To carry maximum speed through a corner, you need to take the route that minimises the tightness of the corner arc. This minimises cornering force and frees up precious grip for maintaining speed. This route tends to use the geometric apex of the corner and is usually known as the classic racing line. In Diagram 1, the turn illustrated is a constant radius 90 degree right hander and the geometric apex is exactly halfway around the corner.
Oddly enough, carrying the highest average speed round corners may not actually be the quickest way around a track. If the corner leads onto a straight it can be better to take a late apex, straighten out the car and get the power on earlier for a high speed exit (Diagram 2). This is generally regarded as the best strategy for racing, with a slightly lower entry speed but a faster exit speed. The amount of grip available is the factor which determines how late you can brake and apex.
A hairpin is a corner which turns about 180 degrees. In this case, the apex for the racing line is about three quarters of the way around the bend (see Diagram 4). A useful guide is that halfway through the turn you should be roughly in the middle of the track.
Once you have mastered the racing line and the various stages of driving through a corner shown in Diagram 1, you might consider taking things one step further with trail braking. This involves braking later and continuing to brake into the early phase of the corner before the apex. This can help improve your lap times, but also pushes your car closer to the limits of grip.
By now you should already be thinking about the next corner and position your car appropriately to allow you to use the racing line, this may affect your route and the first corner may require a compromised line.
The hallmarks of racing align with the core values at Apex Capital Corp. Apex and racing are both about people and chemistry, as exemplified by Apex Capital CEO David Baker, who spent 15 years driving the Apex Porsche 991 GT3 Cup. For more than 25 years, Apex has served small to medium-sized trucking companies with friendly, client-focused freight factoring. In business, just like in racing, you must do the right thing.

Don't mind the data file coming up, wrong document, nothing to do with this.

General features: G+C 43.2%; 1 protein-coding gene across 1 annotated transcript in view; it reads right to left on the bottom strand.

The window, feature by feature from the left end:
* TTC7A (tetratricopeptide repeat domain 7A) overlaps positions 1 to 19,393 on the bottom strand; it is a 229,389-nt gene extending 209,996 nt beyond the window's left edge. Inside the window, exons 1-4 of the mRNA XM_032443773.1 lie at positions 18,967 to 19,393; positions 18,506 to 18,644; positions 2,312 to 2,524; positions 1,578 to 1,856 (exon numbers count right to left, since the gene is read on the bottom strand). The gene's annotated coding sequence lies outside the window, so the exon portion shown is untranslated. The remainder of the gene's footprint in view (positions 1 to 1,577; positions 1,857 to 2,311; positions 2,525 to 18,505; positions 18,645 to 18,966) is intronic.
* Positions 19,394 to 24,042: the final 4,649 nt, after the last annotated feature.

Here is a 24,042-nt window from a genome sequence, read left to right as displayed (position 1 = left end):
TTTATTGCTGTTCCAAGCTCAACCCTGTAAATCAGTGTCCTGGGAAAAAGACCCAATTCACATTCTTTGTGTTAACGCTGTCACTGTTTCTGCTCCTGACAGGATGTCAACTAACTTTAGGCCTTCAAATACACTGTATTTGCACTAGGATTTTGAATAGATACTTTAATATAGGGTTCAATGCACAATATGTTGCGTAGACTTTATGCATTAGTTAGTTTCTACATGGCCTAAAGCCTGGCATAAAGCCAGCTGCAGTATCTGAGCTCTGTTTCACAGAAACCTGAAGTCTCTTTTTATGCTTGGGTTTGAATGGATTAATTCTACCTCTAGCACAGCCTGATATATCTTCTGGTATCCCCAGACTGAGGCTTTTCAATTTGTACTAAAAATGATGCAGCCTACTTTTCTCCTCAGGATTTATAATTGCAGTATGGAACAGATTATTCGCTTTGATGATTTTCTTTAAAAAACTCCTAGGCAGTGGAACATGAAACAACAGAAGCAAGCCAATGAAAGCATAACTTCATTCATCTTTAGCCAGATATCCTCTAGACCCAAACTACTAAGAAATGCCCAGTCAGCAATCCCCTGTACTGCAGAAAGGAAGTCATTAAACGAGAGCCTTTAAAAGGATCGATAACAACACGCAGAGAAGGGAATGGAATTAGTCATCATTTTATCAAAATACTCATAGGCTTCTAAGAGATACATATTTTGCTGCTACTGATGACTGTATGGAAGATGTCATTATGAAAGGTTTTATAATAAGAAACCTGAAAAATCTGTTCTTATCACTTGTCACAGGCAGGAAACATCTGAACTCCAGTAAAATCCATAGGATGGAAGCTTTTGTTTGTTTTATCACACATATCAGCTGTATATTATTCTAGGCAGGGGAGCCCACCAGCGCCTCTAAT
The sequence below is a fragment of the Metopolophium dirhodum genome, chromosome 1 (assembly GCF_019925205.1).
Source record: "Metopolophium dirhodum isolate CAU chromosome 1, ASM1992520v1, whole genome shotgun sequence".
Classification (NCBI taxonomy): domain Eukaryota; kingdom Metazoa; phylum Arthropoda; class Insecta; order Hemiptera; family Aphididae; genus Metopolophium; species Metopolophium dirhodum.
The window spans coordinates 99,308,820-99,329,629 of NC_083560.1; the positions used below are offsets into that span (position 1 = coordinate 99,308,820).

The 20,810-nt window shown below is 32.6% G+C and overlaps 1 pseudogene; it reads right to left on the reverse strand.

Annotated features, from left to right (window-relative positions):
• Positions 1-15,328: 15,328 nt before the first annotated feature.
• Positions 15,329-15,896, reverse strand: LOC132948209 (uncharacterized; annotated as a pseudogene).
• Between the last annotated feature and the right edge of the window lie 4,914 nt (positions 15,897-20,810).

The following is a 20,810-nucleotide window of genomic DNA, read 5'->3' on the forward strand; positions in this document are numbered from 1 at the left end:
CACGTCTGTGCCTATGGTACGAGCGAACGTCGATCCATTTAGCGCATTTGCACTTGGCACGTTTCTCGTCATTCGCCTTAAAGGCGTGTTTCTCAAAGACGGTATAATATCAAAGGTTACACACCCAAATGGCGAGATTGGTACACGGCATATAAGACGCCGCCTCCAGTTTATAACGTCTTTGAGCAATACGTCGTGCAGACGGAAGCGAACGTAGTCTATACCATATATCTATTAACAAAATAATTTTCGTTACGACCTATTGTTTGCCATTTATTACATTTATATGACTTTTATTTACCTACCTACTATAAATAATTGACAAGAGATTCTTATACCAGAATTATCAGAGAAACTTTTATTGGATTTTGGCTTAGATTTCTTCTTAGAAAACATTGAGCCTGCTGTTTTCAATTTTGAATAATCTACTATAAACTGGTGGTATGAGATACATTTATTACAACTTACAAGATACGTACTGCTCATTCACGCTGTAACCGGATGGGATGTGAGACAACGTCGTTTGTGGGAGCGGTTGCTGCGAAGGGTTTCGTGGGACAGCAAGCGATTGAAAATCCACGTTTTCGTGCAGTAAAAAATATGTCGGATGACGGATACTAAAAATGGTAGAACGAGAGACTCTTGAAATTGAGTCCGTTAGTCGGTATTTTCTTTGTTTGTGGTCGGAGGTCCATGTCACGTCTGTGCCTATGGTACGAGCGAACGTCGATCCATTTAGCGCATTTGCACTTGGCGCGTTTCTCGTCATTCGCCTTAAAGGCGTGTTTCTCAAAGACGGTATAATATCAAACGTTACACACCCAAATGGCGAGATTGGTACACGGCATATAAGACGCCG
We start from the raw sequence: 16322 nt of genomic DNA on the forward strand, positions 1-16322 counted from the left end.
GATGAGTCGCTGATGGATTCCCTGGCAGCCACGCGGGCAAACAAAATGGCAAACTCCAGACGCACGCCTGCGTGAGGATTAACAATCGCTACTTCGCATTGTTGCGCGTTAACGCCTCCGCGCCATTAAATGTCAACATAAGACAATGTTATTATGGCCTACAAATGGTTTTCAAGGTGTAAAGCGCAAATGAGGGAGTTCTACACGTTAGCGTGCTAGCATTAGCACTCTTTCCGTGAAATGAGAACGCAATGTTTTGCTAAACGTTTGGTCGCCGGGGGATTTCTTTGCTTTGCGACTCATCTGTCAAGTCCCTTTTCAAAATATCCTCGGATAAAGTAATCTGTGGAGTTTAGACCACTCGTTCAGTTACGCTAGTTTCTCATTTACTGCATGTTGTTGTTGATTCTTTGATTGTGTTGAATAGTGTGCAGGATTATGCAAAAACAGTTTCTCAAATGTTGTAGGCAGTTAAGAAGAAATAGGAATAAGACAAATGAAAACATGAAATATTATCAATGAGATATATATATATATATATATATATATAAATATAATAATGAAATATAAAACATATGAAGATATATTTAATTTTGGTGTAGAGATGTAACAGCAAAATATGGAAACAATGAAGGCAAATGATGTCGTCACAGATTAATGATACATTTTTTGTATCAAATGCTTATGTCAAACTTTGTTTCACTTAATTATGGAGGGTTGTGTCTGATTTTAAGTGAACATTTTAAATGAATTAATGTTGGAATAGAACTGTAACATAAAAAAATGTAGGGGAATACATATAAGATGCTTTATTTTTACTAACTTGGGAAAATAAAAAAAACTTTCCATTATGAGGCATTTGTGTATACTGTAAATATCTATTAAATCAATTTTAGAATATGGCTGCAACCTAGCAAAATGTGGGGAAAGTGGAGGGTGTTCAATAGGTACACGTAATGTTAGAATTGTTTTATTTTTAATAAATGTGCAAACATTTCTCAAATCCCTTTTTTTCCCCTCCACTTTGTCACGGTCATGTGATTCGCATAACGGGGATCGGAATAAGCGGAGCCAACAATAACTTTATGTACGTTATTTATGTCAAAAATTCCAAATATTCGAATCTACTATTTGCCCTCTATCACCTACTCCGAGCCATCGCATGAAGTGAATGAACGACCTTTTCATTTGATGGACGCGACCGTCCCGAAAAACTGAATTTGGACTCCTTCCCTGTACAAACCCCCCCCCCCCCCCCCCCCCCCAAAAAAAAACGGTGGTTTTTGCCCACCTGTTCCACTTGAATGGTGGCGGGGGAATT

All of us at Apex love the pavement, the wheels, and the speed of a race. We relish the thrill of auto racing that comes from hearing engines roar and watching these race cars and their talented drivers push the limits. But the Apex connection to racing goes deeper than that. Healthy competition, nourished by respect and camaraderie as well as team and chemistry, help businesses succeed. Those hallmarks also feed our experiences as human beings. Racing truly is like life.
The Apex Racing Sim Centre uses premium Virtual Racing School hardware throughout, combined with performance PC hardware sourced by Simputers PC Systems. With 12 years experience in esports, our racing simulators have been carefully crafted to provide the best competitive racing experience.
Racing is our passion, both competing and watching. Sim racing is every bit as competitive as motor racing and deserves the right type of coverage. Apex Racing TV is actively driving sim racing into the esports arena and has been airing broadcasts across all platforms for over 7 years.
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By creating a cockpit-like setup, the APEX Chair Link helps to immerse you in the game, providing a more realistic and engaging experience. This is especially true for racing games, where a cockpit-like setup can enhance the sense of speed and the feeling of being behind the wheel of a real race car.
With a much more substantial frame and a far greater degree of adjustability it's easy to see why the Apex wheel stand is perfect for any sim racing enthusiast. An ideal solution for those who want to mount their wheel and pedals in an ergonomic racing position, but don't have the space for a full-size racing cockpit and are looking for something functional and easily stored.
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The LM-Pro brings the feel of a Le Mans prototype steering wheel into your hands. Design and built by Precision Sim Engineering, this wheel has been developed, tested and used by multiple Le Mans 24 winning racing drivers.The LM-Pro brings the feel of a Le Mans prototype steering wheel into your hands. Design and built by Precision Sim Engineering, this wheel has been developed, tested and used by multiple Le Mans 24 winning racing drivers.